Dr. John - good for what ails you
For those of us with more than a half century under our belts, Mac Rebennack was the consummate sideman on countless blues and folk/rock albums some 30 years back. Later, as a headliner who turned out many albums of his own, he was known as Dr. John (the Night Tripper). However we remember him, the point is that we remember him: as a virtuoso interpreter of the blues, boogie-woogie, and even rock 'n' roll; as an ambassador for New Orleans, his home town; and as a crack piano player with a rich dusky voice who can transmogrify (look it up) a simple tune into a folksy, funky anthem.
Sunday night at Nectar's, those who still love the blues after all these years, and hopefully many others who are just learning to do so, will get a chance to hear a master of the genre accompanied by his full band, The Lower 9-11.
After a few experimental years in the late sixties when he established his counter-cultural credentials by blending psychedelic rock with voodoo chants, Dr. John came back from he edge. He settled in as a nuanced, encyclopedic master of the blues, specifically, and New Orleans music in general. His classic 1972 album "Gumbo" made Rolling Stone's 2003 list of the top 500 albums of all time. As Dr. John described it, "Gumbo [was] an album that was both a tribute to and my interpretation of the music I had grown up with in New Orleans in the 1940s and 1950s. I tried to keep a lot of the little changes that were characteristic of New Orleans, while working my own funknology on piano and guitar." You won't find funknology in the dictionary, but even if you're only part blueish, you know what it means.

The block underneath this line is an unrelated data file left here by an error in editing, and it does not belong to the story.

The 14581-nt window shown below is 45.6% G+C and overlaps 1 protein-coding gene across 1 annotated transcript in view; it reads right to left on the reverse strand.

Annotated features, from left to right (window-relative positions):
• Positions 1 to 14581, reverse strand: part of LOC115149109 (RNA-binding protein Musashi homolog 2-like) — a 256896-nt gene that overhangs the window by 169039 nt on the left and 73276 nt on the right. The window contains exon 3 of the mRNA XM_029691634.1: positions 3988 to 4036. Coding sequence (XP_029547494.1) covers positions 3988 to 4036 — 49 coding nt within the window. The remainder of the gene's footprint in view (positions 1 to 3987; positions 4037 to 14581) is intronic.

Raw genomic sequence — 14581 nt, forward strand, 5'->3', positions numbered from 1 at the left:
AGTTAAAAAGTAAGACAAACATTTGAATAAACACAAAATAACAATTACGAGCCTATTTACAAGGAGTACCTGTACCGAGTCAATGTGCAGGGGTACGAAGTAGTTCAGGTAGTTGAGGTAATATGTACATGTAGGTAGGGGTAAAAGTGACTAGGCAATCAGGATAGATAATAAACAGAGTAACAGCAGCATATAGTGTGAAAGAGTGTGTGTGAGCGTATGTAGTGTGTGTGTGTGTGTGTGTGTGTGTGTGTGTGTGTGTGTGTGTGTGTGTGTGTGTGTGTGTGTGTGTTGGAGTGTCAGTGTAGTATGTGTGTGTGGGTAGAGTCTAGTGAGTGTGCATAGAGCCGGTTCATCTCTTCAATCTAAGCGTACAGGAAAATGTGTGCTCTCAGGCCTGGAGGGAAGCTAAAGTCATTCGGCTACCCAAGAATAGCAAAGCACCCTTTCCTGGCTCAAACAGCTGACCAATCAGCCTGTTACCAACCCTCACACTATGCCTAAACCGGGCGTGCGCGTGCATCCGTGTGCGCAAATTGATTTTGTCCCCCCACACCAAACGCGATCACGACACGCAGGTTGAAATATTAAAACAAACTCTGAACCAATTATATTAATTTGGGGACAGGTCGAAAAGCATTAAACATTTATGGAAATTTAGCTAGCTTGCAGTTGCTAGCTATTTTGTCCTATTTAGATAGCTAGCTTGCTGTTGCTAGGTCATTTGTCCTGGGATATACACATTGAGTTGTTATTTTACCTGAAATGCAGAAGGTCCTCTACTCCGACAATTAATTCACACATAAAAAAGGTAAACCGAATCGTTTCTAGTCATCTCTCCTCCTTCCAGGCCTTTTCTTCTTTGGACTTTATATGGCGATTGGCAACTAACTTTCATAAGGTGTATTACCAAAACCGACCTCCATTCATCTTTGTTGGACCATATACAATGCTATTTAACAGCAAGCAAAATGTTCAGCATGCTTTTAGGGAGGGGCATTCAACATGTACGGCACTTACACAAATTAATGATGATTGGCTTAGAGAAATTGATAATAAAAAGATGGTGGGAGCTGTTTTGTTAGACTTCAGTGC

A musician's musician, he attracted something of a cult following among his colleagues early on, including Eric Clapton and Mick Jagger. Over the years he has played on or produced albums by Aretha Franklin, Clapton, the Rolling Stones, James Taylor and Carly Simon, Bonnie Raitt, Van Morrison, Ricky Lee Jones, and many, many others.
Dr. John has won five Grammy awards, from The Best Jazz Vocal Performance in 1989 to the Best Contemporary Blues Album (2008).
In the aftermath of Hurricane Katrina and the federal government's inept cleanup efforts, Dr. John pitched in both with fundraising concerts and recordings and angry public words of protest. A favorite son of New Orleans, he continues to insist that people remember and respond to the plight of the city and the region. Last year, he released "The City That Care Forgot," considered by many to be his best album in the last 20 years. It won him his fifth Grammy.
Live, he's equal parts showman and maestro, but it's all based on his love for the music he's come to personify. He puts on a great show.
Dr. John, Nectar's, Sunday, July 26, 10 pm. $35 in advance, $40 day of show. Tickets at ticketweb.com, 866-468-7619, box office at 17 Airport Road, or the Paper Store and Aboveground Records in Edg., O. B. General Store, Bowl and Board in V.H., Garcia's Deli, W.T.